Heat exhaustion typically is accompanied by such symptoms as extreme fatique, dizziness, nausea, vomiting, fainting, and a weak, rapid pulse. It is caused by the cardiovascular system’s inability to adequately meet the body’s needs as it becomes severely dehydrated. During exercise in heat, active muscles and skin compete for a share of a limited, and decreasing, blood volume. Heat exhaustion may result when these simultaneous demands cannot be met, and it typically occurs when blood volume decreases as a result of excessive fluid loss from profuse sweating. A second form of heat exhaustion, from sodium depletion, is rare in athletes. Therefore, heat exhaustion can be thought of as a syndrome of dehydration and should be treated as such.
With heat exhaustion, the thermoregulatory mechanisms are functioning but cannot dissipate heat quickly enough because insufficient blood volume is available to allow adequate blood flow to the skin. Although the condition often occurs during mild to moderate exercise in the heat, it is not necessarily accompanied by extremely high core temperatures. Some people who collapse from heat exhaustion have core temperatures well below 39°C(102.2°F). People who are unfit or not acclimated to the heat are more susceptible than others to heat exhaustion.
Treatment for victims of heat exhaustion involves rest in a cooler environment with their feet elevated to facilitate return of blood to the heart. If the person is conscious, administration of salt water is usually recommended. If the person is unconscious, medically supervised intravenous administration of saline solution is recommended.


Heatstroke is a life-threatening heat disorder that requires immediate medical attention. Heatstroke is caused by failure of the body’s thermoregulatory mechanisms. It is characterized by:
  • An increase in internal body temperature to a value exceeding 40°C(104°F);
  • Cessation of active sweating(although sweat may remain on the body);
  • Rapid pulse and respiration;
  • Confusion, disorientation, or unconsciousness.

The final element – altered mental status – is the key to recognizing impending heatstroke because neural tissues in the brain are particularly sensitive to extreme heat.
If heatstroke is left untreated, core temperature will continue to rise, progressing to coma and ultimately death. Treatment involves cooling the person’s body as rapidly as possible. In the field, this can best be accomplished by immersing the victim in a bath of ice water. In cases where immersing the victim is not possible or prudent, wrapping the body in cold, wet sheets and fanning vigorously is also an option.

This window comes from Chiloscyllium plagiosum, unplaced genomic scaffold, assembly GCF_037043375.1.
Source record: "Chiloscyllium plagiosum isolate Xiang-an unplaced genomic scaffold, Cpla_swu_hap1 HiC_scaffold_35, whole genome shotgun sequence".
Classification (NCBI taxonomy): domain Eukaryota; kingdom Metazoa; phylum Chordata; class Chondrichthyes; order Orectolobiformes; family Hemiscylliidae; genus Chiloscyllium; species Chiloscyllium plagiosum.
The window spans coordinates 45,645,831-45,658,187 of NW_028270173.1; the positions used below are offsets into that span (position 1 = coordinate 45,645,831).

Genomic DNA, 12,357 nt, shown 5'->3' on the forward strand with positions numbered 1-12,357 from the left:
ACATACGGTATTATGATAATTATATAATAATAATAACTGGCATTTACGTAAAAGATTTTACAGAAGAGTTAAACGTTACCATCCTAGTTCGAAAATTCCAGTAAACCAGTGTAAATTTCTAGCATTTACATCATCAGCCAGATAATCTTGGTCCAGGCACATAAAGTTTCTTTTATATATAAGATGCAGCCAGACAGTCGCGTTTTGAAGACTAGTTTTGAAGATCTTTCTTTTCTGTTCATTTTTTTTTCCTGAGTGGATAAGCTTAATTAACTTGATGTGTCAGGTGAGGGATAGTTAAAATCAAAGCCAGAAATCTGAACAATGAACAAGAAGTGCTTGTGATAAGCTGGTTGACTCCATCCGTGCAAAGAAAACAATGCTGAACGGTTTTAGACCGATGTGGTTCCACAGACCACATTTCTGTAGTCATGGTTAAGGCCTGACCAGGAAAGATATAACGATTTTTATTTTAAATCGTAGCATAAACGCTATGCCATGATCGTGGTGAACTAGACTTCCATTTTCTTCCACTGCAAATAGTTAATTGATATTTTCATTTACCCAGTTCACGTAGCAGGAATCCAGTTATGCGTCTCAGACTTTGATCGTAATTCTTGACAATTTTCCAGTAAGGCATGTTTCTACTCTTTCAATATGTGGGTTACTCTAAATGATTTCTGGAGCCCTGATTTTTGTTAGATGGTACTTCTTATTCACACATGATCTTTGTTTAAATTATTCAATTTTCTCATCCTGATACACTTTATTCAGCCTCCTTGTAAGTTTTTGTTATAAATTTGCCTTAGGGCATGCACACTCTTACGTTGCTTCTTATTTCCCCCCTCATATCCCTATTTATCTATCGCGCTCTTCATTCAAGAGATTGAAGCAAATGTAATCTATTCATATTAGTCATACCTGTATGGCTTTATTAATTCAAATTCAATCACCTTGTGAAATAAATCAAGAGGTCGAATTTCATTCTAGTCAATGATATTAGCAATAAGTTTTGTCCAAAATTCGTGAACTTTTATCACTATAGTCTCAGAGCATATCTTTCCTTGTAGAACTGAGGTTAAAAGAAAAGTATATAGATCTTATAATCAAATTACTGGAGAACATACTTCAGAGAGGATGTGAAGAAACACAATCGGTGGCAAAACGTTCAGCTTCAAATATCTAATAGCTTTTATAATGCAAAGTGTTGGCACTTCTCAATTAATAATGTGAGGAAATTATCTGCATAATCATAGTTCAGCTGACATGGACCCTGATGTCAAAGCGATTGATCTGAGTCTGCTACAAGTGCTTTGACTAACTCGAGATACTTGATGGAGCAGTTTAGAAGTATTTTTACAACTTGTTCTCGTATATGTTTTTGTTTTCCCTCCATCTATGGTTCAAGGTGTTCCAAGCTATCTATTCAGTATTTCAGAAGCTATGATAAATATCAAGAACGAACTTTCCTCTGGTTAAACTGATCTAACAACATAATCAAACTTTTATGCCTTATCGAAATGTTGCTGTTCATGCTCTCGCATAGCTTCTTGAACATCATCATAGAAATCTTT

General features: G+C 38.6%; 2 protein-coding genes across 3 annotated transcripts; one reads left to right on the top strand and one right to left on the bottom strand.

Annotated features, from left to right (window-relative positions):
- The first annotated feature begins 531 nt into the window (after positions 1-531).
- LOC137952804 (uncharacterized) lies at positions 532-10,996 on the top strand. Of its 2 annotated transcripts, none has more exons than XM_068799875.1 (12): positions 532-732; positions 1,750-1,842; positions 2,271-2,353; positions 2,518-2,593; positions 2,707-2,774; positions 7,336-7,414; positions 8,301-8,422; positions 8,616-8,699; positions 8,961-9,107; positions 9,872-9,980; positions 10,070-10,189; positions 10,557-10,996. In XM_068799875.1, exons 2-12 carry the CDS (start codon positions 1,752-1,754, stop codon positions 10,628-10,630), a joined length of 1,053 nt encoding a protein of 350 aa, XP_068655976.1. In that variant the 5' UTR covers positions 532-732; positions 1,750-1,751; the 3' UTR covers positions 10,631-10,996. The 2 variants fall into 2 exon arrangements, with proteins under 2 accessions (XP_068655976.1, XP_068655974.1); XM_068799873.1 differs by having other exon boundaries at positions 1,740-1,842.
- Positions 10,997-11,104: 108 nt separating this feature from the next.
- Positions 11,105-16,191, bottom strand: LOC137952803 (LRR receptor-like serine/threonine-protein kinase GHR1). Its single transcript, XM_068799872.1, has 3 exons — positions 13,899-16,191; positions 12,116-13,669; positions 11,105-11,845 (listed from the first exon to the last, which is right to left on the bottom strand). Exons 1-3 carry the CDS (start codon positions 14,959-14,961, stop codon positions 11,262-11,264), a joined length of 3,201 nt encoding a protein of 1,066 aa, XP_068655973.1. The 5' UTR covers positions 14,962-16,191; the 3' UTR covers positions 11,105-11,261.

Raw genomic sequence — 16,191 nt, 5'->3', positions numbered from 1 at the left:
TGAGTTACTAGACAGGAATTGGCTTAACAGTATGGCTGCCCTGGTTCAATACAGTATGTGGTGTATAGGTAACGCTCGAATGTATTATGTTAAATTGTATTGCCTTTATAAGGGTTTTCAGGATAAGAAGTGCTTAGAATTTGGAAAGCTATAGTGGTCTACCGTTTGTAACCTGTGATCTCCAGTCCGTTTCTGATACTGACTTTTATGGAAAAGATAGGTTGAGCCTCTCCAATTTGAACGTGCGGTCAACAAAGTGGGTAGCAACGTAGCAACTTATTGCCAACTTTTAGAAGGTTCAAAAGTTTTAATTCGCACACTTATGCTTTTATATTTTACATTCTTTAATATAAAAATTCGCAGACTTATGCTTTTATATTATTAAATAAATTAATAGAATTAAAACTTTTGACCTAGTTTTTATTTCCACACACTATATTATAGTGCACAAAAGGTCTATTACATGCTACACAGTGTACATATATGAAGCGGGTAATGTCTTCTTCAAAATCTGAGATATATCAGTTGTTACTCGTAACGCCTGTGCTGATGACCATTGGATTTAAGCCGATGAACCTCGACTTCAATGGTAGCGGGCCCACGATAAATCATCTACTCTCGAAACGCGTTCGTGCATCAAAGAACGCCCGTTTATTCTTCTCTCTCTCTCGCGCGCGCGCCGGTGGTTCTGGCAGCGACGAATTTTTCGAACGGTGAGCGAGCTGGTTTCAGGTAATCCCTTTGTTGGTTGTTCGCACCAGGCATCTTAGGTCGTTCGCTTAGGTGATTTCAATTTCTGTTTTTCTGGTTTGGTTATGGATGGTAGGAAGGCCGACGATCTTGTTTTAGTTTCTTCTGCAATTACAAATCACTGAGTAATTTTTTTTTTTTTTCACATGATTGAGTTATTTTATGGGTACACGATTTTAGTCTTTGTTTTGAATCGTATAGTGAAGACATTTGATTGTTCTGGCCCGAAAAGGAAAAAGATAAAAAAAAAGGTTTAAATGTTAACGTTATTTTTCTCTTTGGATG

For the athlete, heatstroke is not just a problem associated with extreme conditions. Studies have reported rectal temperatures above 40.5°C(104.9°F) in marathon runners who successfully completed races conducted under relatively moderate thermal conditions.

Preventing hyperthermia

We can do little about environmental conditions. Thus, in threatening conditions, athletes must decrease their effort(and thus their metabolic heat production) in order to reduce their risk of overheating. Athletes, coaches, and sport organizers should be able to recognize the symptoms of heat illness.
To prevent heat disorders, several simple precautions should be taken. Competition and practice should not be held outdoors when the WGBT is more than 28°C(82.4°F) unless special precautions are taken. Scheduling practices and events either in the early morning or in the late evening avoids the severe heat stress of midday. Fluids should be readily available, and drink breaks should be scheduled every 15 to 30min, with a goal of matching fluid intake to sweat loss. This is best accomplished by having athletes weigh themselves before and after exercise sessions and learn to estimate their fluid needs.
Clothing is another important consideration. Obviously, the more clothing that is worn, the less body area exposed to the environment to allow for direct heat loss. The foolish practice of exercising in a rubberized suit to promote weight loss from the body. This can rapidly lead to heat exhaustion or heatstroke. Football uniforms are another example of clothing that impedes heat loss. Coaches and athletic trainers should avoid practice sessions in full uniforms whenever possible, especially early in the season when temperatures tend to be hottest and players tend to be less fit and not well acclimated.
Distance athletes should wear as little clothing as possible when heat stress is a potential limitation to thermoregulation. They should tend toward underdressing rather than overdressing, because the metabolic heat generated will soon make extra clothing an unnecessary burden. Clothing should be loosely woven to allow sweat to be absorbed and wicked away from the skin and light colored to reflect heat back to the environment. Hats should be worn during exercise in bright sunlight or when cloud cover is limited.
It is also important to maintain hydration of the body, since the body loses considerable water through sweating. Briefly, drinking fluid both before and during exercise can greatly reduce the negative effects of exercising in the heat. Adequate fluid intake will attenuate the increase in core body temperature and heart rate normally seen when a person exercises in the heat and will allow exercise to be continued longer.